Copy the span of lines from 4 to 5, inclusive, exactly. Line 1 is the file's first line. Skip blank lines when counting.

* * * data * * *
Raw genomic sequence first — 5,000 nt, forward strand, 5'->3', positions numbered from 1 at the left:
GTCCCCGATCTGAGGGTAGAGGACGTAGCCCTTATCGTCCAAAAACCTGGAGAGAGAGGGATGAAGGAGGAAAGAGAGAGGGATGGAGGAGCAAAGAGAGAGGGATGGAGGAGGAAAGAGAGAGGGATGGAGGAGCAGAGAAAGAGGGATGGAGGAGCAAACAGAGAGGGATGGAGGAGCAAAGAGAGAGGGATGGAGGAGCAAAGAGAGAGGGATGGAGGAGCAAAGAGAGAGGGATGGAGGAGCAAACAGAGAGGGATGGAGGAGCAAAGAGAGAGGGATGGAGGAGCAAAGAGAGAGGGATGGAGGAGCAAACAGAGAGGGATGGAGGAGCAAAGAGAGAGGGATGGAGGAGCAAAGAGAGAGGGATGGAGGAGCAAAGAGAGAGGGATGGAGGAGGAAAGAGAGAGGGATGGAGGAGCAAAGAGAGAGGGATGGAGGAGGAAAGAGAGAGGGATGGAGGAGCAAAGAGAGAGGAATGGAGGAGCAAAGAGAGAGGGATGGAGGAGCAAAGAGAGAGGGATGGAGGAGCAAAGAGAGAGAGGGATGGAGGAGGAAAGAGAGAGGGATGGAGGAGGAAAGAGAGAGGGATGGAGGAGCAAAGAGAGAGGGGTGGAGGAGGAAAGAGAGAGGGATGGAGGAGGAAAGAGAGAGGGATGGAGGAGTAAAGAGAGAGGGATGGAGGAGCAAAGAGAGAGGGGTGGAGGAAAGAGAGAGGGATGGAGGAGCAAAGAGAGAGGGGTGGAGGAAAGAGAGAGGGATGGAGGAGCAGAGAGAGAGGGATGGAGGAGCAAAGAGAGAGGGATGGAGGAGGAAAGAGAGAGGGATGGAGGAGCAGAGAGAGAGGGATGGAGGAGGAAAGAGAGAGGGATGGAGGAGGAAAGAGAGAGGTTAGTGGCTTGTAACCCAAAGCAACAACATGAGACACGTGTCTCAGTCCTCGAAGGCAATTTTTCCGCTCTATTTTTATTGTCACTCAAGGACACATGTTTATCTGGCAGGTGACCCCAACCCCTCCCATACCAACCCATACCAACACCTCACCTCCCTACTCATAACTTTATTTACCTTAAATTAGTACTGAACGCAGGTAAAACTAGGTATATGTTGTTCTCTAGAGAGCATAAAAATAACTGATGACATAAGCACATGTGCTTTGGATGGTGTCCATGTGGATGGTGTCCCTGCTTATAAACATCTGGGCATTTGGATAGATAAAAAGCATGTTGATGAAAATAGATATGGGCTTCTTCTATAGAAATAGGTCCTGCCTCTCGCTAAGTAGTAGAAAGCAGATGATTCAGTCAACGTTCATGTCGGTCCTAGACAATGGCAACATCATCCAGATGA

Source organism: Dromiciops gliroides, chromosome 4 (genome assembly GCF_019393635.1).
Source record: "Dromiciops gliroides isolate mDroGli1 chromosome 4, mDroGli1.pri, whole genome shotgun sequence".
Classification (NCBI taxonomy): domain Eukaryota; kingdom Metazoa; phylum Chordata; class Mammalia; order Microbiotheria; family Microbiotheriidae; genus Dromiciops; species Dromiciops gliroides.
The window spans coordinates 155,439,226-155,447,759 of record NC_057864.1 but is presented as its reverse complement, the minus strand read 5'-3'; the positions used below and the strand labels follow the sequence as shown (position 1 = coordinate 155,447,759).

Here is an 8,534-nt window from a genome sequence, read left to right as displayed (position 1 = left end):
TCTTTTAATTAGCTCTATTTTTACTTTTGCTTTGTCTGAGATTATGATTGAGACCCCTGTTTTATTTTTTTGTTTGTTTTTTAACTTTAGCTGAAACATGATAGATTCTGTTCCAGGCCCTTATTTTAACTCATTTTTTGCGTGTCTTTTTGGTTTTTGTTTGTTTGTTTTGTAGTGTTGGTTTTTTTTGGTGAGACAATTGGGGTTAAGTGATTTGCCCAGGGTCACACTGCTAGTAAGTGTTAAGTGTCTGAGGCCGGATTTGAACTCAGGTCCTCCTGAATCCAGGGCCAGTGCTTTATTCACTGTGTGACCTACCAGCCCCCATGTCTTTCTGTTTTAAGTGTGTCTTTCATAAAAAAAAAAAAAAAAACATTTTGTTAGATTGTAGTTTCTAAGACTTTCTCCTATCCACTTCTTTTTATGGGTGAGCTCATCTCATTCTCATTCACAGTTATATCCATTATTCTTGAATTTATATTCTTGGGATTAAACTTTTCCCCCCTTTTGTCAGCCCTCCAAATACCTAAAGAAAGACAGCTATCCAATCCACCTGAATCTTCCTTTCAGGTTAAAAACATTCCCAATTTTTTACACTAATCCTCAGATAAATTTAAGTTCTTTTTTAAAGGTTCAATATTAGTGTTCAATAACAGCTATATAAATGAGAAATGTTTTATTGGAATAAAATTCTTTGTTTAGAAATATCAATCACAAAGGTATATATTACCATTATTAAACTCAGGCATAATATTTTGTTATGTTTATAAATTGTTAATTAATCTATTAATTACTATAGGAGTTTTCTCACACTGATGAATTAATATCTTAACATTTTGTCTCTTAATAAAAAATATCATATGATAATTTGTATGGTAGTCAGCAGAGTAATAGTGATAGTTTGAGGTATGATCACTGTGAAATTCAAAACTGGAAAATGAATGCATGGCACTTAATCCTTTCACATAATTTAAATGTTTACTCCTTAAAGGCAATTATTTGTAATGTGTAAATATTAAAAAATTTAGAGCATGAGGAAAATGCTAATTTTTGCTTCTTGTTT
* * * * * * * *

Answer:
Source record: "Dromiciops gliroides isolate mDroGli1 chromosome 4, mDroGli1.pri, whole genome shotgun sequence".
Classification (NCBI taxonomy): domain Eukaryota; kingdom Metazoa; phylum Chordata; class Mammalia; order Microbiotheria; family Microbiotheriidae; genus Dromiciops; species Dromiciops gliroides.